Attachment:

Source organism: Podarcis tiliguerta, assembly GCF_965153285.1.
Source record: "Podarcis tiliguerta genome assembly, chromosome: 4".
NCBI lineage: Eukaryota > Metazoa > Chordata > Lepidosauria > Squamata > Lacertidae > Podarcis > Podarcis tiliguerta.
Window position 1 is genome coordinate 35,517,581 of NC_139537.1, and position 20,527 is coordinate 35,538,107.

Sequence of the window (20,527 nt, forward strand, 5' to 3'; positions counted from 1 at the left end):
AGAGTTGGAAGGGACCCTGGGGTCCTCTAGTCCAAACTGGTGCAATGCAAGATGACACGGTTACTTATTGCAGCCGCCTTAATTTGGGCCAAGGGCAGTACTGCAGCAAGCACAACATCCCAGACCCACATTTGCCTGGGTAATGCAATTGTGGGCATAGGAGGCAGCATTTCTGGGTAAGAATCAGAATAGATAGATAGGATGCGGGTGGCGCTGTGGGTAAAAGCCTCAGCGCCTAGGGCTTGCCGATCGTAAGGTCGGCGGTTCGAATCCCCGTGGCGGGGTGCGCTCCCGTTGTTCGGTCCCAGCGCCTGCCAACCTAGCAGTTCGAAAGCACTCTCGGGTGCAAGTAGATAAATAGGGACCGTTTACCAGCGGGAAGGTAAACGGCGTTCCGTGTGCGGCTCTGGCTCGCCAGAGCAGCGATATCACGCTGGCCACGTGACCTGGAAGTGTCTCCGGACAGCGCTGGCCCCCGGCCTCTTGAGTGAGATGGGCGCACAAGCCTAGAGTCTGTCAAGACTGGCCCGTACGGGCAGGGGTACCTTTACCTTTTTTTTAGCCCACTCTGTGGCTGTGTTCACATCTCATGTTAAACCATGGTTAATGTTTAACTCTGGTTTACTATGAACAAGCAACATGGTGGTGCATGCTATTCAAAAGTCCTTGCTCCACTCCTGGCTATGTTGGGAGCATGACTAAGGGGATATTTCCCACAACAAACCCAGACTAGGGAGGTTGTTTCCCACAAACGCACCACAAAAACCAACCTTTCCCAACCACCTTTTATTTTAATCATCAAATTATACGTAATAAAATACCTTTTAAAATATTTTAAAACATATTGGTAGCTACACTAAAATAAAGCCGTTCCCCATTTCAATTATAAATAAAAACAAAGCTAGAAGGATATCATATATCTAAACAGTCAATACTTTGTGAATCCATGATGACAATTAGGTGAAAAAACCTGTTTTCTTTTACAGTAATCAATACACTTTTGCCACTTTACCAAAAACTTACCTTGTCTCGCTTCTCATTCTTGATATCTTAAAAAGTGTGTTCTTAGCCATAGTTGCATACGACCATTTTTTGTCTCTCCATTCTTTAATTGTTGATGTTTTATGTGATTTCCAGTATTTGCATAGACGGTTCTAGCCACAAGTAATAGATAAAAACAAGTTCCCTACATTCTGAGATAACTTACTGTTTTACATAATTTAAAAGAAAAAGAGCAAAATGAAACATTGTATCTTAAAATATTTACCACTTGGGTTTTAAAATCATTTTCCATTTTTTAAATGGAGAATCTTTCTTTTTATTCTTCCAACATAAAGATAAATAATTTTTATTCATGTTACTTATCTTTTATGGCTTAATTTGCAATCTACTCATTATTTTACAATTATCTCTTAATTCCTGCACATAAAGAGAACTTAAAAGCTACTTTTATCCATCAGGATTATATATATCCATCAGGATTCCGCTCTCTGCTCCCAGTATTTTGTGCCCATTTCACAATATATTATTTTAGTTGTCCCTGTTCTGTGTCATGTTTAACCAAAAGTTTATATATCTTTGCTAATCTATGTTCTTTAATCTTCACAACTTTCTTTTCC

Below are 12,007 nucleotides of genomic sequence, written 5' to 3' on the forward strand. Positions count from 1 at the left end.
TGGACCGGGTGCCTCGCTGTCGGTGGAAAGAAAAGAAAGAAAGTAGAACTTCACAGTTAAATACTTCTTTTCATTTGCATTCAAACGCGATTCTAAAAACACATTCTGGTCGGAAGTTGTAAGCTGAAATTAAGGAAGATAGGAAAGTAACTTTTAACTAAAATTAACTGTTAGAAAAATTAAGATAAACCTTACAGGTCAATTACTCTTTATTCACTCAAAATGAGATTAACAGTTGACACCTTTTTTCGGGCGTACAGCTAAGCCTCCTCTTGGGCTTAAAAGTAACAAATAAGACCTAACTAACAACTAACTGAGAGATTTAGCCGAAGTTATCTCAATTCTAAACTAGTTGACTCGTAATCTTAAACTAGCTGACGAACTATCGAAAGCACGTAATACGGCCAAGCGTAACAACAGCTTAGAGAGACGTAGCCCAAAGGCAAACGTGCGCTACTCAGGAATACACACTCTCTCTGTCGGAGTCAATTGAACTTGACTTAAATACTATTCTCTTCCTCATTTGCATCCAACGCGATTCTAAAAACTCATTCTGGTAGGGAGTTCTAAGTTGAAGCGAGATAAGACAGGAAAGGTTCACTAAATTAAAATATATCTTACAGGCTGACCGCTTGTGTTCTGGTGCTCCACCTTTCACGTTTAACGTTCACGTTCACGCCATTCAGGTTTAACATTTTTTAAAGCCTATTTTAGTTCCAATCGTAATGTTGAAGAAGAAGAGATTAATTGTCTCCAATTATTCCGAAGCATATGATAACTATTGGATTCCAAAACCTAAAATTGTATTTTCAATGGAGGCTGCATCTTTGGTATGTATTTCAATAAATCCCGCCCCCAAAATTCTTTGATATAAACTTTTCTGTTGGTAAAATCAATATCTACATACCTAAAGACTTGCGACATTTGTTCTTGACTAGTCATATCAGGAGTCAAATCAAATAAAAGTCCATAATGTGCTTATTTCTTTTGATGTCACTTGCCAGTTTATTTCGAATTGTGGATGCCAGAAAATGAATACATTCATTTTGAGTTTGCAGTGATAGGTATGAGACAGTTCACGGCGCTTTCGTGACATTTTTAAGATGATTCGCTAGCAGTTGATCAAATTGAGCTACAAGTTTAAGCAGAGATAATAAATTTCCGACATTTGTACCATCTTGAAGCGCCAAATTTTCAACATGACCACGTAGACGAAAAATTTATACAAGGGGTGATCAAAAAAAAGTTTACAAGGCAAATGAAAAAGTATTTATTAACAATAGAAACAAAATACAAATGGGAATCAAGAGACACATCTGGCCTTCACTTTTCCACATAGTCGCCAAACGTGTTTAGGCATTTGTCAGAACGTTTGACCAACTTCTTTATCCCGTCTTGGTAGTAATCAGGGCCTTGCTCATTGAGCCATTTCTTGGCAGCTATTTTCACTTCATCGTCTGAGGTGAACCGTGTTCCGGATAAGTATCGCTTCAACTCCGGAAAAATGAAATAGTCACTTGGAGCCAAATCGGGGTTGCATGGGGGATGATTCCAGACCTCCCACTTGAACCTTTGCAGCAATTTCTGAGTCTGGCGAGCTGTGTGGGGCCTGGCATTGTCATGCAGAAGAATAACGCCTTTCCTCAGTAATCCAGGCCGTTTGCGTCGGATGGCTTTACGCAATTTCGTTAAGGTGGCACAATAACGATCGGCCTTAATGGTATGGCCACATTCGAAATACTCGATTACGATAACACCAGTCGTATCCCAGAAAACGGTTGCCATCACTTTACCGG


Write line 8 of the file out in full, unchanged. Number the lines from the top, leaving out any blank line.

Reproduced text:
TGGACCGGGTGCCTCGCTGTCGGTGGAAAGAAAAGAAAGAAAGTAGAACTTCACAGTTAAATACTTCTTTTCATTTGCATTCAAACGCGATTCTAAAAACACATTCTGGTCGGAAGTTGTAAGCTGAAATTAAGGAAGATAGGAAAGTAACTTTTAACTAAAATTAACTGTTAGAAAAATTAAGATAAACCTTACAGGTCAATTACTCTTTATTCACTCAAAATGAGATTAACAGTTGACACCTTTTTTCGGGCGTACAGCTAAGCCTCCTCTTGGGCTTAAAAGTAACAAATAAGACCTAACTAACAACTAACTGAGAGATTTAGCCGAAGTTATCTCAATTCTAAACTAGTTGACTCGTAATCTTAAACTAGCTGACGAACTATCGAAAGCACGTAATACGGCCAAGCGTAACAACAGCTTAGAGAGACGTAGCCCAAAGGCAAACGTGCGCTACTCAGGAATACACACTCTCTCTGTCGGAGTCAATTGAACTTGACTTAAATACTATTCTCTTCCTCATTTGCATCCAACGCGATTCTAAAAACTCATTCTGGTAGGGAGTTCTAAGTTGAAGCGAGATAAGACAGGAAAGGTTCACTAAATTAAAATATATCTTACAGGCTGACCGCTTGTGTTCTGGTGCTCCACCTTTCACGTTTAACGTTCACGTTCACGCCATTCAGGTTTAACATTTTTTAAAGCCTATTTTAGTTCCAATCGTAATGTTGAAGAAGAAGAGATTAATTGTCTCCAATTATTCCGAAGCATATGATAACTATTGGATTCCAAAACCTAAAATTGTATTTTCAATGGAGGCTGCATCTTTGGTATGTATTTCAATAAATCCCGCCCCCAAAATTCTTTGATATAAACTTTTCTGTTGGTAAAATCAATATCTACATACCTAAAGACTTGCGACATTTGTTCTTGACTAGTCATATCAGGAGTCAAATCAAATAAAAGTCCATAATGTGCTTATTTCTTTTGATGTCACTTGCCAGTTTATTTCGAATTGTGGATGCCAGAAAATGAATACATTCATTTTGAGTTTGCAGTGATAGGTATGAGACAGTTCACGGCGCTTTCGTGACATTTTTAAGATGATTCGCTAGCAGTTGATCAAATTGAGCTACAAGTTTAAGCAGAGATAATAAATTTCCGACATTTGTACCATCTTGAAGCGCCAAATTTTCAACATGACCACGTAGACGAAAAATTTATACAAGGGGTGATCAAAAAAAAGTTTACAAGGCAAATGAAAAAGTATTTATTAACAATAGAAACAAAATACAAATGGGAATCAAGAGACACATCTGGCCTTCACTTTTCCACATAGTCGCCAAACGTGTTTAGGCATTTGTCAGAACGTTTGACCAACTTCTTTATCCCGTCTTGGTAGTAATCAGGGCCTTGCTCATTGAGCCATTTCTTGGCAGCTATTTTCACTTCATCGTCTGAGGTGAACCGTGTTCCGGATAAGTATCGCTTCAACTCCGGAAAAATGAAATAGTCACTTGGAGCCAAATCGGGGTTGCATGGGGGATGATTCCAGACCTCCCACTTGAACCTTTGCAGCAATTTCTGAGTCTGGCGAGCTGTGTGGGGCCTGGCATTGTCATGCAGAAGAATAACGCCTTTCCTCAGTAATCCAGGCCGTTTGCGTCGGATGGCTTTACGCAATTTCGTTAAGGTGGCACAATAACGATCGGCCTTAATGGTATGGCCACATTCGAAATACTCGATTACGATAACACCAGTCGTATCCCAGAAAACGGTTGCCATCACTTTACCGG